Friday, January 4, 2013

Glowing spider eyes


UV induced fluorescence of spider eyes

Fluorescence of spiders and spider nets is a known phenomenon (see links below). Normally spiders have fluorescent cuticles that contain fluorophores (chemicals that absorb and re-emit light) as a component of the haemolymph (a fluid similar to the blood of vertebrates).
The photos show a specimen of the tarantula Eurypeime spinicrus that has fluorescent eyes. It can be observed by long-wave ultraviolet light (UV A). The fluorescence is green that means the absorbed ultraviolet light is emitted with a wavelength of approximately 550 nm. The fluorescence of eyes means that they contain also some fluorophores like those in the haemolymph.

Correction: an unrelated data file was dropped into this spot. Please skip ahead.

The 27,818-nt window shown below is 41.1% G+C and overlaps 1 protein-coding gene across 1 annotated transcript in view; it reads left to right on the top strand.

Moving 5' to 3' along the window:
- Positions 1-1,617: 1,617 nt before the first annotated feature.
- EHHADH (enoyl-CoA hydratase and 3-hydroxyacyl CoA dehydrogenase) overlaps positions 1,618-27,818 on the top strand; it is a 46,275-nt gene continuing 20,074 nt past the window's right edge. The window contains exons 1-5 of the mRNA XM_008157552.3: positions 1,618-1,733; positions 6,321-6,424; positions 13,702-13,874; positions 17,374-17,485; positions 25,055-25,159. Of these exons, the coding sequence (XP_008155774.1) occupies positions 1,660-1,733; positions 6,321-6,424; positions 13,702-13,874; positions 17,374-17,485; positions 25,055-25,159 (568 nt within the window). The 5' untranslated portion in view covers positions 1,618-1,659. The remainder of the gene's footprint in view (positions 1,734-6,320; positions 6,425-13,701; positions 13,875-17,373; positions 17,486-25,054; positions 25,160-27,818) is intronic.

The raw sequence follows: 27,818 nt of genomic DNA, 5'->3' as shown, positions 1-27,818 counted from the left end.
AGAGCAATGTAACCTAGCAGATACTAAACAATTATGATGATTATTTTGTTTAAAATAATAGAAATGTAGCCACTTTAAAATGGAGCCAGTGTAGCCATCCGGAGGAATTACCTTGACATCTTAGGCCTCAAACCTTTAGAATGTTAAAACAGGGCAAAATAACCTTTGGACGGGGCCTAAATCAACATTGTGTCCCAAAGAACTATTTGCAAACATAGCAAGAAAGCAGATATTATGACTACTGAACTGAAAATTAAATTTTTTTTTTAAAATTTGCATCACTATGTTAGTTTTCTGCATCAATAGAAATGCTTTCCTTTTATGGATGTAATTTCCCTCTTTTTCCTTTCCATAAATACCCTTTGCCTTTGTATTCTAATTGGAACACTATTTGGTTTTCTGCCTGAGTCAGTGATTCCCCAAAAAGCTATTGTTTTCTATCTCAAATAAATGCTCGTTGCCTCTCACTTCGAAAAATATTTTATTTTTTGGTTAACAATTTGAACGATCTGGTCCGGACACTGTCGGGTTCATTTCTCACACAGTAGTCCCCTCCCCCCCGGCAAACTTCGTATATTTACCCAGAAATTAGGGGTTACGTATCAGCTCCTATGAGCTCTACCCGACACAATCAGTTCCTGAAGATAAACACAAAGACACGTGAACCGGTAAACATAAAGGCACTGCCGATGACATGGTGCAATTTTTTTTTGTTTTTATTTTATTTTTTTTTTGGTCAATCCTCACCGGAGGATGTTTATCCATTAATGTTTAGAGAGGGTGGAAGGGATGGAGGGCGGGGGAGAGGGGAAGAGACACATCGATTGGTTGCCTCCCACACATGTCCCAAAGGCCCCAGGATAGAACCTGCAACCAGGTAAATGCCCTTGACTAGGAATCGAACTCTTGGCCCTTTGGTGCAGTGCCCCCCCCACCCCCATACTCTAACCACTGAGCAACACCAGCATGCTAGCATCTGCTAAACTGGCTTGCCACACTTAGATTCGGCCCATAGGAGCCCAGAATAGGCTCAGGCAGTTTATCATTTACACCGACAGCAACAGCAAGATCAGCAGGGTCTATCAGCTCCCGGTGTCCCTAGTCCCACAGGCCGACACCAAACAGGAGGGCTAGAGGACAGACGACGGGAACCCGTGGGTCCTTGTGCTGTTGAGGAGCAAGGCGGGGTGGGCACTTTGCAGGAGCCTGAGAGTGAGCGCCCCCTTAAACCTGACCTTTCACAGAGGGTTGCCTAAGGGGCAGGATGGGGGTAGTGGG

For further reading:

http://scienceblogs.com/pharyngula/2007/12/12/great-glowing-spiders/

This is the head of Eurypeime spinicrus:



The eyes of Eurypeime spinicrus in visible light:




 The eyes of Eurypeime spinicrus in UV A:




 And the eyes in UV B:








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